Belfast Telegraph

Overboard yacht race sailor rescued

An amateur sailor has been rescued from the Pacific Ocean an hour and a half after falling overboard during one of the world's longest yacht races.

Londoner Andrew Taylor, 46, a crew member on board the Derry-Londonderry-Doire boat in the Clipper Round the World Yacht Race, fell over while changing a sail in rough conditions.

He was not seen for over an hour and race organisers said his lifejacket and dry suit saved his life.

Mr Taylor is believed to be suffering from shock and possible hypothermia, and is being treated on board the yacht by fellow crew member and Londoner, paramedic Susie Redhouse, 42.

Clipper organisers said Mr Taylor fell in at 12.43am UK time on Monday but was not seen again until 1.55am and taken from the ocean by his team-mates at 2.13am.

The yacht was about halfway on the 5,600-mile leg across the Pacific from Qingdao, China, to San Francisco when the accident happened.

Mr Taylor had been working on a sail change at the bow with skipper Sean McCarter, 32, from Derry, who immediately stopped the yacht, turned around, initiated the man overboard procedure and sent out a mayday alert.

He is said to be in relatively good spirits, awake and talking with fellow crew members.

Conditions were described as rough at the time with winds of 35 knots, although visibility was said to be clear.

Race director Justin Taylor explained: "In these conditions a man overboard is swept away from the boat very quickly and visual contact can be lost in the swell.

"We have a well-rehearsed procedure to mark the position, stop racing and engaged the engine to search for and recover the crew member as quickly as possible.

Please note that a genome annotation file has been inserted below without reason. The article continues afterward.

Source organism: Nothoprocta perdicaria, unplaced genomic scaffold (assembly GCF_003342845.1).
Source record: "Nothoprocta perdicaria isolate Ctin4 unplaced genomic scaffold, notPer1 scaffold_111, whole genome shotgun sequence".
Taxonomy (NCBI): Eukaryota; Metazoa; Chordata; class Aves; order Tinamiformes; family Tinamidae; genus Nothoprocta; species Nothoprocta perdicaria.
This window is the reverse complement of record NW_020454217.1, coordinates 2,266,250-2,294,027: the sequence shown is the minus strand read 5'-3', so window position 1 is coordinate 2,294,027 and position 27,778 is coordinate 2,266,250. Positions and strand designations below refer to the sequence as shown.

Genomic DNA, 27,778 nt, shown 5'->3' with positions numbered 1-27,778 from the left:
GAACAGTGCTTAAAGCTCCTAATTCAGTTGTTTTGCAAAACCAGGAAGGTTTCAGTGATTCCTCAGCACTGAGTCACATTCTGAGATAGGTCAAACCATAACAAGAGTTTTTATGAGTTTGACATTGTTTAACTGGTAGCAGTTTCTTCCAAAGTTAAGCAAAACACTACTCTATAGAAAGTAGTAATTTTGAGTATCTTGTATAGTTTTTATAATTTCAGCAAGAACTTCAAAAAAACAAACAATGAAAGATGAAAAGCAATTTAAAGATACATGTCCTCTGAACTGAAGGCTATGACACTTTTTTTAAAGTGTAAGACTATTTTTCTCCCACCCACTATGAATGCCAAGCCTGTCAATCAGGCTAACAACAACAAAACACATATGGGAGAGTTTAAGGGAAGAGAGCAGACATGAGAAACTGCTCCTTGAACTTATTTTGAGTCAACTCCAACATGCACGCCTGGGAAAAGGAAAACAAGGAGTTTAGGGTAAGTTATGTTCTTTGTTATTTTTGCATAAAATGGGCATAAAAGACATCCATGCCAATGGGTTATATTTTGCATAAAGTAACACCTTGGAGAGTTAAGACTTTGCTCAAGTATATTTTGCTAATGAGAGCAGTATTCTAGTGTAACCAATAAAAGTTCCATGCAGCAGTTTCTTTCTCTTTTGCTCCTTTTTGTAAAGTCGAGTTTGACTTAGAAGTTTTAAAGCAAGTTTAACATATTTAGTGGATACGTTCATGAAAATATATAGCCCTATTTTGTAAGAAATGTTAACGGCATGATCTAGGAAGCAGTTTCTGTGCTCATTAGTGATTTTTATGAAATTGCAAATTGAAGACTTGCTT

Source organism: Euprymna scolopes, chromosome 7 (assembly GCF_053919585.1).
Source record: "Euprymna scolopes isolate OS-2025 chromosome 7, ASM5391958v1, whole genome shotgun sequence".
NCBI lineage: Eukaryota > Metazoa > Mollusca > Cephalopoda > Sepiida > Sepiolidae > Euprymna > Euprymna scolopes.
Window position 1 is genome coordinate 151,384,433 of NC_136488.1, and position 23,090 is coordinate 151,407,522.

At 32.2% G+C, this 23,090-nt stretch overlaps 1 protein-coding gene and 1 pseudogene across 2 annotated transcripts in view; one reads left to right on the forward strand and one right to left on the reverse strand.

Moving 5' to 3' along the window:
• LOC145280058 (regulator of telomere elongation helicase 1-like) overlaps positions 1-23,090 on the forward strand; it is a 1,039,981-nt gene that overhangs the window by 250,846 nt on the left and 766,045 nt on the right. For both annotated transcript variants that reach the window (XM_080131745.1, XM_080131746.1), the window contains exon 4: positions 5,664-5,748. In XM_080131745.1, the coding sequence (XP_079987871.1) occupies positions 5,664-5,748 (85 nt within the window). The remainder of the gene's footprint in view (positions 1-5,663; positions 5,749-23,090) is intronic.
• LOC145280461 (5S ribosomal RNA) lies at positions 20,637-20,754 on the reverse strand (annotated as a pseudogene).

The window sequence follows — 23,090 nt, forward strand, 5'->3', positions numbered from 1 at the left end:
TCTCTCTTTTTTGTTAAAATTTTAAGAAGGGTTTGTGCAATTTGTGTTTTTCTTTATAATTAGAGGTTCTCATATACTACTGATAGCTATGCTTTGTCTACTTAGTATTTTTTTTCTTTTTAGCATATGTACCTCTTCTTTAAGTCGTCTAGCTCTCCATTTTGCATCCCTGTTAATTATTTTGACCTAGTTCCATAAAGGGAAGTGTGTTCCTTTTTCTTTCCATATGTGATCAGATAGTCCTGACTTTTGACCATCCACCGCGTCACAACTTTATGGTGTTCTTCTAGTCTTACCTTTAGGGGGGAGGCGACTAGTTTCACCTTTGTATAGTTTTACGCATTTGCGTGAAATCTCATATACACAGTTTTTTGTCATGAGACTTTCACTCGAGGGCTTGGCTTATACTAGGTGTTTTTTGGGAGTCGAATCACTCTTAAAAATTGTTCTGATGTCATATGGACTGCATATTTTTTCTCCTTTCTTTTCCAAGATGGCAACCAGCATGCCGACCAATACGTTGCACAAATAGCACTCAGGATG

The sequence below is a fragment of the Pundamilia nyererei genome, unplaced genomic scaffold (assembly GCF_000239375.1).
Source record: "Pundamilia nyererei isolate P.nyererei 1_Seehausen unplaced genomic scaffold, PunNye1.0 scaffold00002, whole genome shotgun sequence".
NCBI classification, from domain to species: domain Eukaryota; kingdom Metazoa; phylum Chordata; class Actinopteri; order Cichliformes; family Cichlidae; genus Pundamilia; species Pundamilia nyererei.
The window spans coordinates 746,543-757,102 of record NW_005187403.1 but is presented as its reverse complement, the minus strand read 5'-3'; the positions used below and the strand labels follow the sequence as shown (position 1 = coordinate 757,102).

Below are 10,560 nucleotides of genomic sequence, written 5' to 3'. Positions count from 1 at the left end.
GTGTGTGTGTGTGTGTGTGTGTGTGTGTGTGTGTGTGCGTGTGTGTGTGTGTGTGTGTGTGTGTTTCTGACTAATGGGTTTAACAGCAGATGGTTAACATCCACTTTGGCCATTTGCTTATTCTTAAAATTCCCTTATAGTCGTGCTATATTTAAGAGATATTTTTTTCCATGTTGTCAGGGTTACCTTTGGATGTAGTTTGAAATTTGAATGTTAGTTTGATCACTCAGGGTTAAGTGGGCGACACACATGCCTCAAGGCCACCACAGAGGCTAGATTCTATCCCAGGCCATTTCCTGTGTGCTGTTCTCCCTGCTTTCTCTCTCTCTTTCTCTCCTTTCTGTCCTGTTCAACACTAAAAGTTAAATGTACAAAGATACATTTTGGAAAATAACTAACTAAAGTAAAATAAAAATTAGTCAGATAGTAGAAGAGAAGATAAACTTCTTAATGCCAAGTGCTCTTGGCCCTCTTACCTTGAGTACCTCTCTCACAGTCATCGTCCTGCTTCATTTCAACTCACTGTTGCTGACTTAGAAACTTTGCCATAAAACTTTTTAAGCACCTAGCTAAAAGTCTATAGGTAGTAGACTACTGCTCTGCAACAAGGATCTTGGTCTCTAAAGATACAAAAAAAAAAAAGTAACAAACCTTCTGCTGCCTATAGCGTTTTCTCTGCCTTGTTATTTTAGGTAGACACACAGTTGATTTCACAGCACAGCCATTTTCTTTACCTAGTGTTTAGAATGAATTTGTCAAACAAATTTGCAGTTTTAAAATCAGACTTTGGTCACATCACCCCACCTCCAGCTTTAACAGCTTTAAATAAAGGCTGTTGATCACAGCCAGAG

"An hour and a half is a very long time to be in the water in these conditions, but a combination of his sea survival training and seven months at sea as well as wearing a life jacket and dry suit will have contributed enormously to his survival."

It is the fourth time in the Clipper's 18-year history that someone has fallen overboard and pulled from the water - in previous incidents the crew members were recovered within minutes.

Race founder and chairman Sir Robin Knox-Johnston said: "The sea can be a harsh environment and we rehearse every eventuality, including a man overboard.

"The MOB procedures were put into practice flawlessly by the crew in difficult conditions. It is a tribute to their training and determination that Andrew was successfully recovered.

"It is always a concern when we have a major incident and we will want to analyse the circumstances in detail to see if there is anything we need to learn or review as a result."

The Pacific leg of the Clipper, between China and the US, is the 10th of 16 stages in the world's longest ocean race at more than 40,000 miles.

Later, Mr Taylor spoke of the terrifying ordeal as he was being treated for hypothermia below deck.

"It all happened so quickly, I was literally gone, like that, like nothing, nothing at all. I came up and braced myself waiting for the safety line, next thing I knew I hit the rudder - a flash of purple smack on the rudder. It ****ing hurt," he said.

"I didn't know if you were looking for me or not, I didn't know if you'd seen me, I couldn't hear anything. Then I saw someone up the mast and initially I thought it was a good thing because you were looking for me and then I realised it might be a bad thing because it meant you didn't know where I was."

Mr Taylor revealed a squall hit while he was being thrown about in the ocean.

He said: "I tried to stay so I could see the boat, I kept moving round, swimming round so I could see the boat thinking you'd be back really quickly but you just got further and further away. I was holding the spray vest up trying to make myself a bit bigger. After a while I thought the wind might be pushing it and pushing me further away so I put it back down again.

"I kept watching the boat and then I saw the side of the boat and thought that was a good thing, I thought you were turning round. Then I saw the back of the boat again and that's not a good thing.

"Then I just heard a noise and got wiped out by a really big wave. That's when the storm started, the storm was bad, that was horrible - hailstones, my hands were so cold."


From Belfast Telegraph